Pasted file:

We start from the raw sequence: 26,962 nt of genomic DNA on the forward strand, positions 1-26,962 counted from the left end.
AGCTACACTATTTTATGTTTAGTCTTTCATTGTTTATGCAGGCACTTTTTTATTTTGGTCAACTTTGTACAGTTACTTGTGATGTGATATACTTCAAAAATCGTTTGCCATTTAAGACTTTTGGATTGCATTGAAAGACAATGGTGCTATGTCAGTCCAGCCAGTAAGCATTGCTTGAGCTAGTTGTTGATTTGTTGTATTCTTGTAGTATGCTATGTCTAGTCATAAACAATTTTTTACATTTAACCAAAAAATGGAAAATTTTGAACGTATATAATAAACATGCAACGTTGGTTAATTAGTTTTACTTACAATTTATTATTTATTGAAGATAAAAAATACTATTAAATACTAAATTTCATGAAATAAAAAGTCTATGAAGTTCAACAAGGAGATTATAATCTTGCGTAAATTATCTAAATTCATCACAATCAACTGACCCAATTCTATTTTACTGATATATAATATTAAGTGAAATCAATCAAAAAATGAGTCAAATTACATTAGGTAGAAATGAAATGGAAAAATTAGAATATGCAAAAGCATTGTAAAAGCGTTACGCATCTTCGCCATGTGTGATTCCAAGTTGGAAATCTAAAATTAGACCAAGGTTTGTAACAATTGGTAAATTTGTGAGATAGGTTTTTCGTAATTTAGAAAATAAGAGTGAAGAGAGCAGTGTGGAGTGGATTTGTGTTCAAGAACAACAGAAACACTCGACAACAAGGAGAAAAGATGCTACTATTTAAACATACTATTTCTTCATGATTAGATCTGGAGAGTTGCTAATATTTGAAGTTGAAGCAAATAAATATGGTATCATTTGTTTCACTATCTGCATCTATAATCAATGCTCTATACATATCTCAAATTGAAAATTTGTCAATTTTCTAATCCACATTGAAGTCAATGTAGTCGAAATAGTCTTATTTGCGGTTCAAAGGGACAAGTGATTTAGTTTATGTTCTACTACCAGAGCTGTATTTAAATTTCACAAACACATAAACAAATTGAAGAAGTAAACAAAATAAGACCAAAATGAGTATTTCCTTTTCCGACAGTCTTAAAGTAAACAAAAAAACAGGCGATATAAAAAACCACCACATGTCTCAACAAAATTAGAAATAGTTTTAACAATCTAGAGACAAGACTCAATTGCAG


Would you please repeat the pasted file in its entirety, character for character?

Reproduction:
We start from the raw sequence: 26,962 nt of genomic DNA on the forward strand, positions 1-26,962 counted from the left end.
AGCTACACTATTTTATGTTTAGTCTTTCATTGTTTATGCAGGCACTTTTTTATTTTGGTCAACTTTGTACAGTTACTTGTGATGTGATATACTTCAAAAATCGTTTGCCATTTAAGACTTTTGGATTGCATTGAAAGACAATGGTGCTATGTCAGTCCAGCCAGTAAGCATTGCTTGAGCTAGTTGTTGATTTGTTGTATTCTTGTAGTATGCTATGTCTAGTCATAAACAATTTTTTACATTTAACCAAAAAATGGAAAATTTTGAACGTATATAATAAACATGCAACGTTGGTTAATTAGTTTTACTTACAATTTATTATTTATTGAAGATAAAAAATACTATTAAATACTAAATTTCATGAAATAAAAAGTCTATGAAGTTCAACAAGGAGATTATAATCTTGCGTAAATTATCTAAATTCATCACAATCAACTGACCCAATTCTATTTTACTGATATATAATATTAAGTGAAATCAATCAAAAAATGAGTCAAATTACATTAGGTAGAAATGAAATGGAAAAATTAGAATATGCAAAAGCATTGTAAAAGCGTTACGCATCTTCGCCATGTGTGATTCCAAGTTGGAAATCTAAAATTAGACCAAGGTTTGTAACAATTGGTAAATTTGTGAGATAGGTTTTTCGTAATTTAGAAAATAAGAGTGAAGAGAGCAGTGTGGAGTGGATTTGTGTTCAAGAACAACAGAAACACTCGACAACAAGGAGAAAAGATGCTACTATTTAAACATACTATTTCTTCATGATTAGATCTGGAGAGTTGCTAATATTTGAAGTTGAAGCAAATAAATATGGTATCATTTGTTTCACTATCTGCATCTATAATCAATGCTCTATACATATCTCAAATTGAAAATTTGTCAATTTTCTAATCCACATTGAAGTCAATGTAGTCGAAATAGTCTTATTTGCGGTTCAAAGGGACAAGTGATTTAGTTTATGTTCTACTACCAGAGCTGTATTTAAATTTCACAAACACATAAACAAATTGAAGAAGTAAACAAAATAAGACCAAAATGAGTATTTCCTTTTCCGACAGTCTTAAAGTAAACAAAAAAACAGGCGATATAAAAAACCACCACATGTCTCAACAAAATTAGAAATAGTTTTAACAATCTAGAGACAAGACTCAATTGCAG